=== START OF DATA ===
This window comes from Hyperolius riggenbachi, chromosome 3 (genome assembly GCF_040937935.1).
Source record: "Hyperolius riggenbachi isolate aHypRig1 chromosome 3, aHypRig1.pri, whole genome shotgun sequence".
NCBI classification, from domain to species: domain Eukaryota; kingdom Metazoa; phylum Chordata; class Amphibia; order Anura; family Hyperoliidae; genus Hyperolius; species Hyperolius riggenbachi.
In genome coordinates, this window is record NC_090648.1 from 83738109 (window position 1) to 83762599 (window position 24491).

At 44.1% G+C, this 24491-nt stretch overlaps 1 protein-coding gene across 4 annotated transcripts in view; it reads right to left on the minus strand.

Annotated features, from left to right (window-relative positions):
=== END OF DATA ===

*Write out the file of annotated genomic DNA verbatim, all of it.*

This window comes from Hyperolius riggenbachi, chromosome 3 (genome assembly GCF_040937935.1).
Source record: "Hyperolius riggenbachi isolate aHypRig1 chromosome 3, aHypRig1.pri, whole genome shotgun sequence".
NCBI classification, from domain to species: domain Eukaryota; kingdom Metazoa; phylum Chordata; class Amphibia; order Anura; family Hyperoliidae; genus Hyperolius; species Hyperolius riggenbachi.
In genome coordinates, this window is record NC_090648.1 from 83738109 (window position 1) to 83762599 (window position 24491).

At 44.1% G+C, this 24491-nt stretch overlaps 1 protein-coding gene across 4 annotated transcripts in view; it reads right to left on the minus strand.

Annotated features, from left to right (window-relative positions):